News / Asia

Some South Koreans Optimistic About Talks with Pyongyang

Han Bok-yeo (center) and her two neighbors from Seo-Yeonpyeong Island sit together in their apartment in Gimpo, South Korea
Han Bok-yeo (center) and her two neighbors from Seo-Yeonpyeong Island sit together in their apartment in Gimpo, South Korea

Multimedia

Audio
Jason Strother

Two months ago, North Korea shelled a South Korean island, killing four people. Most residents of that island and a neighboring islet have yet to return to their homes, in part for fear of another attack. But the islanders hope that the chance of talks between Seoul and Pyongyang will make it easier to go home.

Post-attack

About 900 Yeonpyeong islanders are staying in government-supplied apartments in the city of Gimpo, northwest of Seoul, and receive monthly stipends.

They fled their homes in November, after North Korea shelled Yeonpyeong Island, and neighbor Seo-Yeonpyeong.

Han Bok-yeo, 61, is one of them. Han ran a seafood restaurant on Seo-Yeonpyeong.  She says it was complete chaos when the attack occurred on November 23.

She says she panicked. At first she did not realize it was an attack, she just thought it was normal military drills. But when she realized it was North Korea firing, she and some neighbors fled into the island's mountain.

Han and her neighbors later boarded a fishing boat bound for the closest port on the mainland, Incheon. She has not returned home since.

Back story


North Korea says it launched the artillery barrage in retaliation for South Korean military exercises that fired live shells into its waters.

South Korea denies that it fired toward the North, and says the exercises were routine, and widely publicized in advance.

Tensions on the Korean peninsula rose sharply last year, after a South Korean navy ship exploded and sank, killing 46 sailors. An international investigation team said it was the result of a North Korean torpedo, which Pyongyang denied.

Seoul and the United States ramped up military exercises, including joint naval training near waters that Pyongyang claims are its territory.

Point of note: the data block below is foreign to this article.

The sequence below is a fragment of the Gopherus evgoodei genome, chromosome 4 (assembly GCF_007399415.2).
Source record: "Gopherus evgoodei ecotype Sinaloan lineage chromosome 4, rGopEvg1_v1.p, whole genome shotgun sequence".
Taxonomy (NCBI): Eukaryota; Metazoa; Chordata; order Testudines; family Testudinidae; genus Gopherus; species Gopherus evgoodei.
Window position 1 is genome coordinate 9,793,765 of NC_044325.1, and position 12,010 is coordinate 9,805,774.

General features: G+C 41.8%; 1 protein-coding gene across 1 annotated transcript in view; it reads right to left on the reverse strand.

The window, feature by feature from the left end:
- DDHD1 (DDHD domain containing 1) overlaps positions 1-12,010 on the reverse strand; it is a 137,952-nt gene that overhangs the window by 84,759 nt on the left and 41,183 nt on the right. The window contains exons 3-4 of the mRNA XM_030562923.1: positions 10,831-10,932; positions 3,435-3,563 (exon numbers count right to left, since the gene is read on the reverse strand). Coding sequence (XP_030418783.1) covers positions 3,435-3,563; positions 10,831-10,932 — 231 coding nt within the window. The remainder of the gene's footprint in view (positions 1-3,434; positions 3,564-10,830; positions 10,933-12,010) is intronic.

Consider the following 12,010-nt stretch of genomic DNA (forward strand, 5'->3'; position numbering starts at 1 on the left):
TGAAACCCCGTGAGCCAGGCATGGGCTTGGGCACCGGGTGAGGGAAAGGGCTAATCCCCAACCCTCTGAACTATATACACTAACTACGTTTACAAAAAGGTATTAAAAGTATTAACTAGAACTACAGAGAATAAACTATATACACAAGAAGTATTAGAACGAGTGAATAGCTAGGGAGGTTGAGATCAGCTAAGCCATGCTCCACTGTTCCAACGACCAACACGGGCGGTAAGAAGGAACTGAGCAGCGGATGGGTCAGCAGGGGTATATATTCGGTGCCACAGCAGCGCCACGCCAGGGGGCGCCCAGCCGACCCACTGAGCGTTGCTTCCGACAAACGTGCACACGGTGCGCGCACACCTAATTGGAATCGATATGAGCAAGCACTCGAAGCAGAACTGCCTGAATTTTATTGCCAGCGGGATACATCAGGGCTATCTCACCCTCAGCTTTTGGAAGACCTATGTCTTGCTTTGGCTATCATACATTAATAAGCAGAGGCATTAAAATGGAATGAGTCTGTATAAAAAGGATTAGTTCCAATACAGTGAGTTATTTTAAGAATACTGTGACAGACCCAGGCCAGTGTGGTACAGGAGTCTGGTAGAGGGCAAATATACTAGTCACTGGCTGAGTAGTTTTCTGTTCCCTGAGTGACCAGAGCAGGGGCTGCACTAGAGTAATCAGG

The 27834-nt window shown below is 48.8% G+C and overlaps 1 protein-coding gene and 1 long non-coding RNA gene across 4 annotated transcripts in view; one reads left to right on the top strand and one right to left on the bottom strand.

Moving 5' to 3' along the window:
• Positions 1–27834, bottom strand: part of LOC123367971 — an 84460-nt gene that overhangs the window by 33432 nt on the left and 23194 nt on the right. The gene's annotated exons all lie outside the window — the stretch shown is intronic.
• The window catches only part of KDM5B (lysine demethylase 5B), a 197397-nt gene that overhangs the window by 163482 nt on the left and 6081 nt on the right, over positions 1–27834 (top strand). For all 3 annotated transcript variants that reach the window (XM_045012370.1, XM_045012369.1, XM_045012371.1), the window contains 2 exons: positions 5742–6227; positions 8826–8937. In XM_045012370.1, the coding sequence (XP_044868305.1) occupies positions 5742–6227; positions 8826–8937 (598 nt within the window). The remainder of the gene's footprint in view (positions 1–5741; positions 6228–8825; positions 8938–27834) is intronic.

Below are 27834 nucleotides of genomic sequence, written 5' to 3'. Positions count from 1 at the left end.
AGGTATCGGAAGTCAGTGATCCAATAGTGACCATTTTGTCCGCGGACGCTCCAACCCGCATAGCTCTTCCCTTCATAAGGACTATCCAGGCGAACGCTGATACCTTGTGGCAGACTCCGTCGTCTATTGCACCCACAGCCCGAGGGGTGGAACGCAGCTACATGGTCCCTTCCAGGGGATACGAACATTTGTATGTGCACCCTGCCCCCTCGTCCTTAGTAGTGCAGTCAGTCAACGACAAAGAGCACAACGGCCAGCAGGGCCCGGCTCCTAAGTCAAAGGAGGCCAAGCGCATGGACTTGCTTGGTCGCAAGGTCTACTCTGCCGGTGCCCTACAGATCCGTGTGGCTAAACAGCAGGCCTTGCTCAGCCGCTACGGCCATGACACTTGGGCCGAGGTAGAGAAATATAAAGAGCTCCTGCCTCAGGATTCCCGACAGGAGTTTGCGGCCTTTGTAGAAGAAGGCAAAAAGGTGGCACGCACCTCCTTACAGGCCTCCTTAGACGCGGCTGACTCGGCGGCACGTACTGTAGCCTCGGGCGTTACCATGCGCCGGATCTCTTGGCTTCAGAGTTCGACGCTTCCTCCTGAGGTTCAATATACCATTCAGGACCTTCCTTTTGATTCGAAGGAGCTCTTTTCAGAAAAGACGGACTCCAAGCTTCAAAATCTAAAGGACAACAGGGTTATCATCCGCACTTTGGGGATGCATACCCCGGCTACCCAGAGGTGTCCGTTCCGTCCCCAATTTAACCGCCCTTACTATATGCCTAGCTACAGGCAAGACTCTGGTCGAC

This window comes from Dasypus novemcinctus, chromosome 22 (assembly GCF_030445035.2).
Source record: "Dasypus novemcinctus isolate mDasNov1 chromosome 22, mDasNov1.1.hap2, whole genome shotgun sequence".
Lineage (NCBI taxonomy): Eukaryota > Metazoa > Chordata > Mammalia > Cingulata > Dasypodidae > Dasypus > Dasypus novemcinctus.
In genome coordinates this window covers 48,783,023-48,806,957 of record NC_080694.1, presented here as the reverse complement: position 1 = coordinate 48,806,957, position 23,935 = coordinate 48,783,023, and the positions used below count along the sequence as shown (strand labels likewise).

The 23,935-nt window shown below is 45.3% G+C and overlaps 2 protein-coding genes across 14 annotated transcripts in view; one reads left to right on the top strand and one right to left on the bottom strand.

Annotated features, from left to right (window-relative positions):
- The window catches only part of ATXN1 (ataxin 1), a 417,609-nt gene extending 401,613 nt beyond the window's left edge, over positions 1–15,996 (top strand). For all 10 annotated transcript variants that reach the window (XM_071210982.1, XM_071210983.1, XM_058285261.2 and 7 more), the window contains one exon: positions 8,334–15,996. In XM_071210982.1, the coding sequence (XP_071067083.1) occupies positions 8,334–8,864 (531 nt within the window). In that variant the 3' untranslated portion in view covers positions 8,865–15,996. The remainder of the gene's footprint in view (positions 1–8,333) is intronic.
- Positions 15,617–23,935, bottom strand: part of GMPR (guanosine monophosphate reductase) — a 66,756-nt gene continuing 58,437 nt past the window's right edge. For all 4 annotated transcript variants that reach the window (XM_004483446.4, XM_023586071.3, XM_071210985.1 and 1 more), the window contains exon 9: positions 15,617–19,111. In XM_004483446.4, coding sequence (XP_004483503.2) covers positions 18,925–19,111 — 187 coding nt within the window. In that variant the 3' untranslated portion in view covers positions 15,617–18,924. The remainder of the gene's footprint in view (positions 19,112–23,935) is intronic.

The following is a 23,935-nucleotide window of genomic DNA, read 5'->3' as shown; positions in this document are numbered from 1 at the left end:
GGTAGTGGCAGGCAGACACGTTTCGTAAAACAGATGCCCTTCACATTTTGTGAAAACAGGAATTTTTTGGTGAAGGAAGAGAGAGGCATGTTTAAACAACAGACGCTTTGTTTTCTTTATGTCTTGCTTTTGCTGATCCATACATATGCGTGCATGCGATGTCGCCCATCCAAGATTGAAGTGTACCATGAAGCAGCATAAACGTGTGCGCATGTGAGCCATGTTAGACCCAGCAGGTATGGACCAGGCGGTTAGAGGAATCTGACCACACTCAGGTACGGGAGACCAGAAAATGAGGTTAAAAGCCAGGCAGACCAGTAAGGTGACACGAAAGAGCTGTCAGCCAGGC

Current situation

After the Yeonpyeong shelling, there were fears the situation could escalate sharply. South Korean and American troops were put on heightened alert. Pyongyang issued threats that it would attack again if South Korea and the U.S. carried out joint naval drills. But a second clash never happened and since the start of this year, North Korea has signaled it is ready to talk with the Seoul government.

Seoul has suggested a preliminary meeting on February 11 to discuss arrangements for high-level military talks.

Some security analysts here say Pyongyang's charm offensive is just a means for the cash-strapped government to seek aid from the South.  But Yeonpyeong Island residents are hopeful about the future of talks.

Future aspirations

Lee Seong-bon, 51, a fisherman from Seo-Yeonpyeong Island, is a member of a residents' committee that was formed after the evacuation. He says renewed dialogue could ease the fears of many islanders about returning to their homes.

Lee says he has a positive feeling about the military talks. He says he hopes that the islanders can get assurance that North Korea will not launch any more attacks and make sure that when they go back home, they will be safe.

But, Lee says, Yeonpyeong islanders want both the North and South Korean governments to make new promises to the displaced residents.  

Lee adds that he wants an apology from North Korea over the attack, but he also wants a stronger guarantee from the South Korean government that it will better protect the island's residents.

Seo-Yeonpyeong Island resident Han Bok Yeo is not too concerned about whether the North apologizes for the attack.

Han says she does not know much about the talks, but she just hopes that she can get back to the island soon, whether as a result of the discussions or not.

But Han and the other island residents might not have to wait much longer to return, even if they are not ready. Their government housing and financial support ends February 18.

You May Like

Brutality Eroding IS Financial Support

Director of National Intelligence James Clapper says IS's penchant for publicizing beheadings, other brutal forms of punishment hurts group’s bottom line More

Studies: Climate Change a Factor in Disasters in Syria, California

Studies point to possibility of clear and present dangers from a threat often considered to be far in the future More

Video Afghan Refugees Complain of Harassment in Pakistan

Afghan officials and human rights organizations assert that Pakistani authorities are using deadly attack at school in Peshawar as pretext to push out Afghan refugees More

This forum has been closed.
Comments
     
There are no comments in this forum. Be first and add one

Featured Videos

Your JavaScript is turned off or you have an old version of Adobe's Flash Player. Get the latest Flash player.
Kerry Seeks Assurances of Russian Non-Interference in Ukrainei
X
March 03, 2015 3:11 AM
U.S. Secretary of State John Kerry has told his Russian counterpart, Sergei Lavrov, that his country could face further consequences to what he called its “already strained economy” if Moscow does not fully comply with a cease-fire in Ukraine. The two met, on Monday, on the sidelines of a U.N. Human Rights Council meeting in Geneva, where Kerry outlined human rights violations in Russian-annexed Crimea and eastern Ukraine. VOA State Department correspondent Pam Dockins reports from Geneva.